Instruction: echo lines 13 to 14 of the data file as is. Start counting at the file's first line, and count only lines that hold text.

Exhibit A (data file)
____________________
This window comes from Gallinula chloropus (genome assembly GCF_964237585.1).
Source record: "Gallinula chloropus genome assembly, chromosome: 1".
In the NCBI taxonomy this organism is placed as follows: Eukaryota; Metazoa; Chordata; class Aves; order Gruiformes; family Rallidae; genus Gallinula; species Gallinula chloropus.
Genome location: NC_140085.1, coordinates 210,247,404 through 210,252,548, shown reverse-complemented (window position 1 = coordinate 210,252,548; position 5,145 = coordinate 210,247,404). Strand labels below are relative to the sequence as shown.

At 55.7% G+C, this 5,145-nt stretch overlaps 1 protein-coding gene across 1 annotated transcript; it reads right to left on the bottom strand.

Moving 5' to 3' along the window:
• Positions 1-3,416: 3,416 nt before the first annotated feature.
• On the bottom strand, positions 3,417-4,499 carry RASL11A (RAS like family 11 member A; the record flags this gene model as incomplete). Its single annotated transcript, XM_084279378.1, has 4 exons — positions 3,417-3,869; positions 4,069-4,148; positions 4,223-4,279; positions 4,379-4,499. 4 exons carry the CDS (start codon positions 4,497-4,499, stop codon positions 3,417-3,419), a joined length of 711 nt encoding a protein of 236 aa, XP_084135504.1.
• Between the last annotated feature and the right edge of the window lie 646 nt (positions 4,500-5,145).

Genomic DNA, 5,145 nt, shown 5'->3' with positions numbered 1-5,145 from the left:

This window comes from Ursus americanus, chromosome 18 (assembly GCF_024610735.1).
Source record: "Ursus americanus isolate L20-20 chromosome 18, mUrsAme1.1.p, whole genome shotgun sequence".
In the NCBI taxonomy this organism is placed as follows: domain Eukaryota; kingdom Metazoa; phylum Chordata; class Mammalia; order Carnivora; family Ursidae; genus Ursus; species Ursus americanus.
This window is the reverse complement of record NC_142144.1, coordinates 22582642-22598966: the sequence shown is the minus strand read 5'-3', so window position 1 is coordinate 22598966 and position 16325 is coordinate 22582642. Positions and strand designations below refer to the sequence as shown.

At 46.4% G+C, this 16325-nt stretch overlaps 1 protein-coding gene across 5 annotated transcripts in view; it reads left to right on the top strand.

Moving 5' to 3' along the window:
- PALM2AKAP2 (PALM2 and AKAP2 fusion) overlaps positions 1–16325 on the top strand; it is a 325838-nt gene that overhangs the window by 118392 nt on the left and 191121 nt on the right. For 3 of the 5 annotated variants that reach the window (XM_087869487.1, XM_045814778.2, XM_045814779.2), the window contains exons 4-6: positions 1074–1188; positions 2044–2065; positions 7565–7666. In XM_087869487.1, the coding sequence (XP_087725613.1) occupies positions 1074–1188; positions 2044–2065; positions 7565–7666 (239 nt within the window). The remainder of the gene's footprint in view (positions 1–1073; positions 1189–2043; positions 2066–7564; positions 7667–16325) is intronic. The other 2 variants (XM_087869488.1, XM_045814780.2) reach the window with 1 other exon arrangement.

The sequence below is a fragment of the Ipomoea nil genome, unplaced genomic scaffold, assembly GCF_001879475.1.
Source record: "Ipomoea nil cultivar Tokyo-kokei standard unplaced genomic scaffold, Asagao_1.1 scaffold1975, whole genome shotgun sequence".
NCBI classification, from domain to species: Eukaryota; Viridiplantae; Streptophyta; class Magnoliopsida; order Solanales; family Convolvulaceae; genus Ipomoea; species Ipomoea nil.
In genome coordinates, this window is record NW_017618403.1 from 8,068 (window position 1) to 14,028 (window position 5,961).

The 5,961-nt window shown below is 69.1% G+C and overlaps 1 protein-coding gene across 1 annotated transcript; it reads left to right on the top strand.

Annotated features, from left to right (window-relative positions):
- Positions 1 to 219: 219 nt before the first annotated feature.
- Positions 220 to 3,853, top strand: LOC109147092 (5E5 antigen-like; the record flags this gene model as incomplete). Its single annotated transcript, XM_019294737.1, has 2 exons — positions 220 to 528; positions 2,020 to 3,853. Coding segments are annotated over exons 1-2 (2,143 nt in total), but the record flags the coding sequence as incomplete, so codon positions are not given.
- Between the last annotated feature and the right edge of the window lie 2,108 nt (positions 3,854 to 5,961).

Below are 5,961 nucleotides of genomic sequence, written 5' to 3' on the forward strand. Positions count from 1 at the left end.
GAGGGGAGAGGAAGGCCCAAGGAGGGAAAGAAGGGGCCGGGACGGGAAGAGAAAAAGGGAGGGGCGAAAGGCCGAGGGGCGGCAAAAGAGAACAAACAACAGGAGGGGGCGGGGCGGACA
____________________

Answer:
In the NCBI taxonomy this organism is placed as follows: domain Eukaryota; kingdom Metazoa; phylum Chordata; class Mammalia; order Carnivora; family Ursidae; genus Ursus; species Ursus americanus.
This window is the reverse complement of record NC_142144.1, coordinates 22582642-22598966: the sequence shown is the minus strand read 5'-3', so window position 1 is coordinate 22598966 and position 16325 is coordinate 22582642. Positions and strand designations below refer to the sequence as shown.